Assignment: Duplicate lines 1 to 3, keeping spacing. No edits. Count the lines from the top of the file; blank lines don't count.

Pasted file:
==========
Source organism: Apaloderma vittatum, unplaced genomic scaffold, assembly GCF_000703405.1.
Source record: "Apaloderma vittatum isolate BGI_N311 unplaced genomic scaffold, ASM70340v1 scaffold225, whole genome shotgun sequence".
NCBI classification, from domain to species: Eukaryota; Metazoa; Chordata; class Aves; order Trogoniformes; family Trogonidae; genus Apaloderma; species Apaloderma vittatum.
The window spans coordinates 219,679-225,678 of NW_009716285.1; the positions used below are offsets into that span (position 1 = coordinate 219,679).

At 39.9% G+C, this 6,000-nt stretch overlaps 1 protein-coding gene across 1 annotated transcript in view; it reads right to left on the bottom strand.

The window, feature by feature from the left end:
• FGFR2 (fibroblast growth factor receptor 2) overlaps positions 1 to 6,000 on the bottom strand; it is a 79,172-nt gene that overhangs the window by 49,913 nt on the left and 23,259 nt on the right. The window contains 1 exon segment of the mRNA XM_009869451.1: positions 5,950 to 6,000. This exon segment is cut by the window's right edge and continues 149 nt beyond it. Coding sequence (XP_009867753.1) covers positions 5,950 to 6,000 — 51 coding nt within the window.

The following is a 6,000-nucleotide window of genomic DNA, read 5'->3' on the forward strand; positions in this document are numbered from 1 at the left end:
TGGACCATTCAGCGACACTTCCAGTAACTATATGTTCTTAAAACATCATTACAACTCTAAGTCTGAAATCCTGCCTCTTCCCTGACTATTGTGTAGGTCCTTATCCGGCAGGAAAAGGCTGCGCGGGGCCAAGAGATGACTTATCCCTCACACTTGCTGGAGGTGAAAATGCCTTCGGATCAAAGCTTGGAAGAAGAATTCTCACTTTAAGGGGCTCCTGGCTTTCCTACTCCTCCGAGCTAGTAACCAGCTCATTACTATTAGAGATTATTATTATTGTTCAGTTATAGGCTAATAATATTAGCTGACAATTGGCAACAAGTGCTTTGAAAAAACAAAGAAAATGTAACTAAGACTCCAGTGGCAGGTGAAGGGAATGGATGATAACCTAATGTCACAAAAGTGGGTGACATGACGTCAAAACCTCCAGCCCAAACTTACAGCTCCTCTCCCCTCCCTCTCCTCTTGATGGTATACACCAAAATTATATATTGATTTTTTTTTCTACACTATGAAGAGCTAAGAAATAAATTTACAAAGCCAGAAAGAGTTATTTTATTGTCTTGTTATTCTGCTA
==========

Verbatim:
Source organism: Apaloderma vittatum, unplaced genomic scaffold, assembly GCF_000703405.1.
Source record: "Apaloderma vittatum isolate BGI_N311 unplaced genomic scaffold, ASM70340v1 scaffold225, whole genome shotgun sequence".
NCBI classification, from domain to species: Eukaryota; Metazoa; Chordata; class Aves; order Trogoniformes; family Trogonidae; genus Apaloderma; species Apaloderma vittatum.